Games

Published on February 19th, 2014 | by Edwin Millheim

Singing in Bandfuse: Rock Legends

Singing in Bandfuse: Rock Legends 

As more DLC starts to come in for Bandfuse: Rock Legends, we at Impulse Gamer can’t help but to see the incredible experiences and promise of some rocking good times the game has for friends.

While at the core of the game it pushes the guitar and bass, we cannot forget the little tid bit that really opens the game up to such band experience coolness. It’s a logical combo for vocals to be in a fun learning game which tugs on all of our secret desires to rock out.

While there are only four videos concerning vocals in the game when it comes to learning, the game only gives you the gloss over of vocals. It’s pretty clear that the game is mainly geared towards the stringed instruments at this time. The videos can be found in Shred U.

BandfuseBOX

We hope that like the other tracks, and backing tracks for guitar and bass, that the developers will not forget the vocal end of things and leave it alone in the dark. It would be nice to see perhaps even some literal Karaoke tracks even.  After all we see some forms of backing tracks for the string instruments….maybe a little karaoke where there is the music and maybe backup vocals, and of course the words…but the singing is all you.  This in itself would go a long way to bring it further towards that full interactive friends rocking out for an evening get together of music and song fun.

Even now at this time in its infant stage Bandfuse: Rock Legends has a goodly amount of songs we can test our vocals out on. Not all of which are within everyone’s vocal range though.

The game interface shows something pretty cool at the top of the guide notes as they are coming across to the note or vocal anchor for the vocalist….it shows the pitch and the octave at the top of the screen of each verse and part of the song.  It shows it as Letter and number combinations.  The letter being the Pitch and the number is the Octave Register.

Bandfuse vocals

There are three parts to the vocals pitch marker: a long line, two short lines, and an arrow. The long line and arrow will always follow your dominant pitch, but the short lines will show +/-1 octave. You want to line up one of the short lines with the pitch guide.

Bandfuse Singing

Much like the rest of the game, it scores accordingly on how well you sing the song. Measuring pitch and timing, as well as the octave. The game does not punish you for not hitting the higher or in some cases lower notes in a song. In fact it still scores you even if you sing in a lower octave or even a higher octave.

I got a further update from our source from the Bandfuse: Rock Legends camp detailing more on the Vocals part of the game…..

  • every song supports Karaoke singing (you + backup, no original vocalist) in a few different options: Karaoke instrument (last instrument in the list) with Ducking enabled = you + backup singers + 30% of original singer [some people are more confident using this] Karaoke instrument with Ducking & Pro enabled = just you + backup singers using karaoke highway (no score) [just like a regular karaoke machine]

    Vocals instrument on Level 5 with Ducking enabled = just you + backup singers using the scrolling scored vocals highway Vocals instrument on Level 5 with Ducking & Pro enabled = just you + backup singers using the Karaoke highway, but you get a score at the end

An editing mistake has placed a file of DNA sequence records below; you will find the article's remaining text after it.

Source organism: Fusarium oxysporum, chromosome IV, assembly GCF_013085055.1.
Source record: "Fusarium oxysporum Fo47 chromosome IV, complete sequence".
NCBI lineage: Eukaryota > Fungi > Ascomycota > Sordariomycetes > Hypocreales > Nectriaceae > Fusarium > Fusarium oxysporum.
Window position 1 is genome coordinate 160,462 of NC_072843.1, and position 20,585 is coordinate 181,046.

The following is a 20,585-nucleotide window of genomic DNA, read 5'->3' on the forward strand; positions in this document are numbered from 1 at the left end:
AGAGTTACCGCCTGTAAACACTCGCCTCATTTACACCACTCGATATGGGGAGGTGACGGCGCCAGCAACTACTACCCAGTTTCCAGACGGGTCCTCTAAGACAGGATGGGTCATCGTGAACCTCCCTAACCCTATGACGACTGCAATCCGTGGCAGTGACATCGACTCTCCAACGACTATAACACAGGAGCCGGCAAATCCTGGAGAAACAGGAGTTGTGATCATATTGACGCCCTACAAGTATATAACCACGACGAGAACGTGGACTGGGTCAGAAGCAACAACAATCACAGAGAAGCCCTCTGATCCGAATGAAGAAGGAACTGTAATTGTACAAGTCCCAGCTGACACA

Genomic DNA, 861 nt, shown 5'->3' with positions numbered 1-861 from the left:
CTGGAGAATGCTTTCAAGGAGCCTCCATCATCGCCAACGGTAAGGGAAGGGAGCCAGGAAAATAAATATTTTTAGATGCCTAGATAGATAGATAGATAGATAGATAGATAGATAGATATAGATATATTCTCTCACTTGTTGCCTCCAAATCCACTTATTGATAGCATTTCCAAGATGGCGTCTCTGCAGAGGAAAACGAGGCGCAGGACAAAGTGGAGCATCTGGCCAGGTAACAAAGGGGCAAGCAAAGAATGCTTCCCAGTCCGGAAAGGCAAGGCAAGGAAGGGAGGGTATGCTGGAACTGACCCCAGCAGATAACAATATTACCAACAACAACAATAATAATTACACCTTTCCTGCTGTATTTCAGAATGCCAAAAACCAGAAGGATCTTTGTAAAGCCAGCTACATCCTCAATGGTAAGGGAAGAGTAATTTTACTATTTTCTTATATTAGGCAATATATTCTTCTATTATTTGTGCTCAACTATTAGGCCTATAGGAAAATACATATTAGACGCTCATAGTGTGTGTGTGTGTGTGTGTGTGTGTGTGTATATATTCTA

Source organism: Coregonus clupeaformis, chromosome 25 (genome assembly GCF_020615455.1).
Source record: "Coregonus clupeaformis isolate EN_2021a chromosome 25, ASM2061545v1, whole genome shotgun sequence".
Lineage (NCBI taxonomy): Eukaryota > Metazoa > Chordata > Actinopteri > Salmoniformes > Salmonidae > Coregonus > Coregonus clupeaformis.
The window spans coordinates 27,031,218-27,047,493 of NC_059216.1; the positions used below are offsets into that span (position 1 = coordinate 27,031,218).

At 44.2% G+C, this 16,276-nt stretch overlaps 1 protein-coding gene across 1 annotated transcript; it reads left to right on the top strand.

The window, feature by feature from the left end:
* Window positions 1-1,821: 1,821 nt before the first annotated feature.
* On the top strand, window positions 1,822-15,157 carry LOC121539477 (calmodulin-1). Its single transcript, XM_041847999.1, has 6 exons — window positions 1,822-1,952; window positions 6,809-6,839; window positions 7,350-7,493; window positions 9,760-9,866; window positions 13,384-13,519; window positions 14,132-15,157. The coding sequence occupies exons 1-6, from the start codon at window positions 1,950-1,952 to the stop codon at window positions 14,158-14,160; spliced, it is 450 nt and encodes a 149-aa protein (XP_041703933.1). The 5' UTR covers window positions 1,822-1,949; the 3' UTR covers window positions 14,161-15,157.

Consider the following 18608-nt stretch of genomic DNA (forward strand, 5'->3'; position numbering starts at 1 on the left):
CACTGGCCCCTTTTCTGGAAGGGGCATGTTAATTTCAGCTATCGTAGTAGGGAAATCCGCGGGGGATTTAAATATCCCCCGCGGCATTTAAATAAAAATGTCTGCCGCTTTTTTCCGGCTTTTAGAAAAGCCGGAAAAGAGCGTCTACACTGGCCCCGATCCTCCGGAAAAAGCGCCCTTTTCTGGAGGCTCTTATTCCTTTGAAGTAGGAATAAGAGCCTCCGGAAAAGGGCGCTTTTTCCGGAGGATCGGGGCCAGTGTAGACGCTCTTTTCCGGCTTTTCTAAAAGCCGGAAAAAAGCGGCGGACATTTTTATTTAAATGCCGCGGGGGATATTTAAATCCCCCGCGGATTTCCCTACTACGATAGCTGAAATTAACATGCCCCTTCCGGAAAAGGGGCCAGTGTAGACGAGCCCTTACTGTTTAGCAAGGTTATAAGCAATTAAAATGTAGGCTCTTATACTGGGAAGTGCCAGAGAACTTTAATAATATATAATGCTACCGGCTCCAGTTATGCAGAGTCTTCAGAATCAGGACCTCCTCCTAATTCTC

If you disable Ducking or are on level 1 through 4, the original vocalist will be present at 100% volume.

    Ducking and Pro Mode are toggled in Quick Rig -> Song Settings

You will get your Karaoke fix on, and its good practice for a vocalist anyway…and it’s fun to boot.

Have fun, play games… rock on!

Edwin Millheim  United States Editor , Impulse Gamer


About the Author

whitelotus@aol.com'

Edwin Millheim is a freelance writer since the 1980's has worked in comic book scripting and story writing, for such magazines as Shadis magazine, Anime A2. and also has worked on role playing game creation and adventure creation in the role playing industry as a freelancer (For such companies as Hero Games ,Palladium Books Rifts Index and Adventures Vol 1 hook line and sinker story contributor) working over the years with his editor and co writer for many projects, Donna Millheim, his wife, together... wrote the "electronic games" article for Funk And Wagnalls Encyclopedia Edwin has also worked as writer on comic adaptations to some of his writer/created role-playing games such as Bright Future (Sci Fi) and Unknown Eagles (Based in World War II), and Moonsfar: Warrior's Creed.(Sword and Sorcery) Released Ebook on Amazon 'Unknown Eagles Special Operations" in 2014. Edwin has worked on articles ranging from, previews, reviews and interviews, for various media over the years including magazine and internet, and pod casts, video media shows. Currently the United States Editor For www.impulsegamer.com Over the years Edwin with his often co writers Wife Donna Millheim and Daughter Shael Millheim have written well over 400 articles and reviews and various role playing game books and game supplements. Edwin Millheim is also an actor and stage combat stunt fighter, and has been acting in shows and productions since 1989. Edwin has an over 22-year background in Whitelotus kungfu, a mix of northern and southern Shaolin. Bringing those skills to film and live action stunt shows was a natural thing. Over the years, he has been Cast Coordinator for interactive shows, as well as stunt and fight and action coordinator for various film projects (Sanctuary film from NiceWonderFilms) (BFF Zombie from LifePlay Productions) (Hunter X from Jab Haus)and live action stunt shows. Edwin has had many featured parts as a stunt fighter/actor, and has choreographed hundreds of hours worth of scenes over the years.



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